Since placing someone on furlough represents a variation (albeit a temporary one) to their contract of employment, normal employment law still applies. Therefore, unless you are an employer with a contractual lay-off clause in your employees’ contract of employment, employers still need to consult with staff with a view to seeking their agreement before placing them on furlough leave.
We recommend that employers put in place a clear written furlough agreement with each furloughed employee. We have been putting together many furlough letters and agreements over the last week. We’ve rapidly developed a lot of knowledge of furloughing, so please contact us if you need some help.
In your organisation there are likely to be some employees who are continuing to work, receiving either full or reduced pay, while others will be on furlough leave, getting paid at least 80% for effectively doing nothing. It is likely that this may cause some resentment (hence why we suggest you consider rotating furlough leave). It is important to listen to employees’ concerns here.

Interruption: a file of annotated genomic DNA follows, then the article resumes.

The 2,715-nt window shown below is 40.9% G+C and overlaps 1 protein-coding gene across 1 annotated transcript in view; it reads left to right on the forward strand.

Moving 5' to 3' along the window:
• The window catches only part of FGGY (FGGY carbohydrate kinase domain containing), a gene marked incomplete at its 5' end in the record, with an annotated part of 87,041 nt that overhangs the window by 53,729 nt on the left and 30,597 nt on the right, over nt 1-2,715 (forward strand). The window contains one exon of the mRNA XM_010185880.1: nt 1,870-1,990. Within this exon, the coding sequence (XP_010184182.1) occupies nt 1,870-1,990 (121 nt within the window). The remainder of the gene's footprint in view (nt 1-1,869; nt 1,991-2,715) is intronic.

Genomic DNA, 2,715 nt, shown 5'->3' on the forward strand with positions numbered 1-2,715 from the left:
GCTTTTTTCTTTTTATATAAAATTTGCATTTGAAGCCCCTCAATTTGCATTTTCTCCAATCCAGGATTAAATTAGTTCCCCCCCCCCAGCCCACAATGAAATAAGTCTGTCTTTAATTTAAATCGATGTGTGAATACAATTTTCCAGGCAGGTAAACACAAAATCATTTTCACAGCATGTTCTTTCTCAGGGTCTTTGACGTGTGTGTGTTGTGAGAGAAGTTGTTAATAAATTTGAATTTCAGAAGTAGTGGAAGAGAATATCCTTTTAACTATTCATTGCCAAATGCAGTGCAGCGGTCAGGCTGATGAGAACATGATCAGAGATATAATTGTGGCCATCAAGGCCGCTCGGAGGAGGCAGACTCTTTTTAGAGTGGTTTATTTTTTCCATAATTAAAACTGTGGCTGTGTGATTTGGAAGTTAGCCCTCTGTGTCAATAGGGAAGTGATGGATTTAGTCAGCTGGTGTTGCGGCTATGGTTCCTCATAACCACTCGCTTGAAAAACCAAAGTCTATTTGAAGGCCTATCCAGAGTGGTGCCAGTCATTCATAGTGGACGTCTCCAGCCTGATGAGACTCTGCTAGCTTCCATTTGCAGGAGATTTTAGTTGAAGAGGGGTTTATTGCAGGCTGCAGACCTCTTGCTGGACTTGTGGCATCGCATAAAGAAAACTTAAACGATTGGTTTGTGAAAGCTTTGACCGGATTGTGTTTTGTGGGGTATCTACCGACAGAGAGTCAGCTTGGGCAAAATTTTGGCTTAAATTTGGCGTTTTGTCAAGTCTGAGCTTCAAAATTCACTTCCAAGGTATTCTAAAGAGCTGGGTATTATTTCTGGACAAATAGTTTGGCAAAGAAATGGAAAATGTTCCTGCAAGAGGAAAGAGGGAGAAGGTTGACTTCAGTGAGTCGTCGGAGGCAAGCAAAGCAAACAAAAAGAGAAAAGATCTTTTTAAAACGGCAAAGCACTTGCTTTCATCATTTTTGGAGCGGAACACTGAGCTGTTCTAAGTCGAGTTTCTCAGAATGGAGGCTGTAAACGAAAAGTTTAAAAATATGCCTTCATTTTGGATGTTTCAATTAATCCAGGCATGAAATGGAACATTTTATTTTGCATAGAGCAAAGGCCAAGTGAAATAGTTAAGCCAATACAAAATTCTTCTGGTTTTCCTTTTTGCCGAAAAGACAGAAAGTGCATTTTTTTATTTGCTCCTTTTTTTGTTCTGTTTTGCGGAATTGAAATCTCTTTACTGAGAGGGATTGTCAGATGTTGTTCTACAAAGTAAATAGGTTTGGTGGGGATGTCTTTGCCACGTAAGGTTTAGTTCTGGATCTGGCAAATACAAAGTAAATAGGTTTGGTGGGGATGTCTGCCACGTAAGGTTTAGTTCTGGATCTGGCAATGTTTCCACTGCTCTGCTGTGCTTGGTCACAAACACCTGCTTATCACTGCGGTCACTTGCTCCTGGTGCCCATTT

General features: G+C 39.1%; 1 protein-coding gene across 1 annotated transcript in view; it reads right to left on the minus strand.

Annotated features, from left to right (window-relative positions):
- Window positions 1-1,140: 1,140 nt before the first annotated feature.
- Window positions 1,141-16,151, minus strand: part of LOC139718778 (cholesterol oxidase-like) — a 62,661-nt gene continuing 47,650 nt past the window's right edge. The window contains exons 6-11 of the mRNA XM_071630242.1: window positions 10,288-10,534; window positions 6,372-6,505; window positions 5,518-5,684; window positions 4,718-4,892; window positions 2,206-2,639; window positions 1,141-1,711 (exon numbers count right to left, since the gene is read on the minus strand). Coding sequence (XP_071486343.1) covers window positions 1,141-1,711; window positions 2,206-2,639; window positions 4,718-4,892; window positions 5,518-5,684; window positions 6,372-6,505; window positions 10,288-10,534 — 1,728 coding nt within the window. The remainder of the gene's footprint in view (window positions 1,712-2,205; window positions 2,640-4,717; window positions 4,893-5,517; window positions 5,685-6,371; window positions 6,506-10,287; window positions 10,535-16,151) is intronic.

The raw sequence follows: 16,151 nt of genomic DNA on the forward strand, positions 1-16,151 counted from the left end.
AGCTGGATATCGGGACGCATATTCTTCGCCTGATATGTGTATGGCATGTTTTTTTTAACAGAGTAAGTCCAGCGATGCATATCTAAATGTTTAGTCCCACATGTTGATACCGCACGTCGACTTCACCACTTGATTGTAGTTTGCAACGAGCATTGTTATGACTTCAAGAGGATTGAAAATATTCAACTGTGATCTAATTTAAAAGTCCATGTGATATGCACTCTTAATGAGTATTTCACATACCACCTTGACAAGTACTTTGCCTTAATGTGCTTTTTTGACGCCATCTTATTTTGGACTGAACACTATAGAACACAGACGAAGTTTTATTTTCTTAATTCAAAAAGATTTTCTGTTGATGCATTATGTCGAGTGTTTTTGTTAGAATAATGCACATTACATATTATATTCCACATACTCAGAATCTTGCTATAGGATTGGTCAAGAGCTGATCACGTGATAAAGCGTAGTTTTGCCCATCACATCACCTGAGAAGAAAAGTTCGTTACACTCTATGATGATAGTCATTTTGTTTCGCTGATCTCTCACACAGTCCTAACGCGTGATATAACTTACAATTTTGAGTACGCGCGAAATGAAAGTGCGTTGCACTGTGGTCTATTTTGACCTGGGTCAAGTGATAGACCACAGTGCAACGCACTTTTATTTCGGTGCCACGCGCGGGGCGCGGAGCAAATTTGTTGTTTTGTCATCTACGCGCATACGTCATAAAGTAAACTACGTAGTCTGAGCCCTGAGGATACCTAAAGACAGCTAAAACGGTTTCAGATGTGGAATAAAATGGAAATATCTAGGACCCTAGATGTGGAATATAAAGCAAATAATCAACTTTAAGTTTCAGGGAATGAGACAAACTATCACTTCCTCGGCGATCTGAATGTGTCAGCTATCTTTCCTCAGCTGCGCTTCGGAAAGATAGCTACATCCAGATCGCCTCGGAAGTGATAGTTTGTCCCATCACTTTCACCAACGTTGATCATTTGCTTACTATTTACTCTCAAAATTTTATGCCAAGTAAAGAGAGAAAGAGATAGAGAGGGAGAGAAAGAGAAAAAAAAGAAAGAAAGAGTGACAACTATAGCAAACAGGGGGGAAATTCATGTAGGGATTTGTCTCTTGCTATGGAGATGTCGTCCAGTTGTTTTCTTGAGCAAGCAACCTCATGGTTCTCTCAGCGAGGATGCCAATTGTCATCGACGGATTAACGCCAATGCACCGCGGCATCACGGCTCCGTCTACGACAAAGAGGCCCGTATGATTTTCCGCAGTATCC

We do not agree with comments we have read elsewhere that employers should undertake formal selection or consultation processes for deciding who to furlough, as you would with a redundancy exercise. However, like a redundancy exercise, the employer should focus on which roles it does not currently need, and which can therefore be furloughed, rather than thinking of which people it wishes to furlough. These decisions should be operational and structural, not personal. And of course, the employer’s request for an employee to agree to go on furlough, and the employee’s consent, is effectively a mini-consultation exercise.
Those who are off sick because they are either ill or self-isolating may only be getting statutory sick pay (SSP). As this is approximately only £95 per week in most cases, it is unlikely to be as much as 80% of full pay. However, the 26 March guidelines are clear that you are not able to furlough someone who is off sick or self-isolating unless you also no longer require their job to be performed.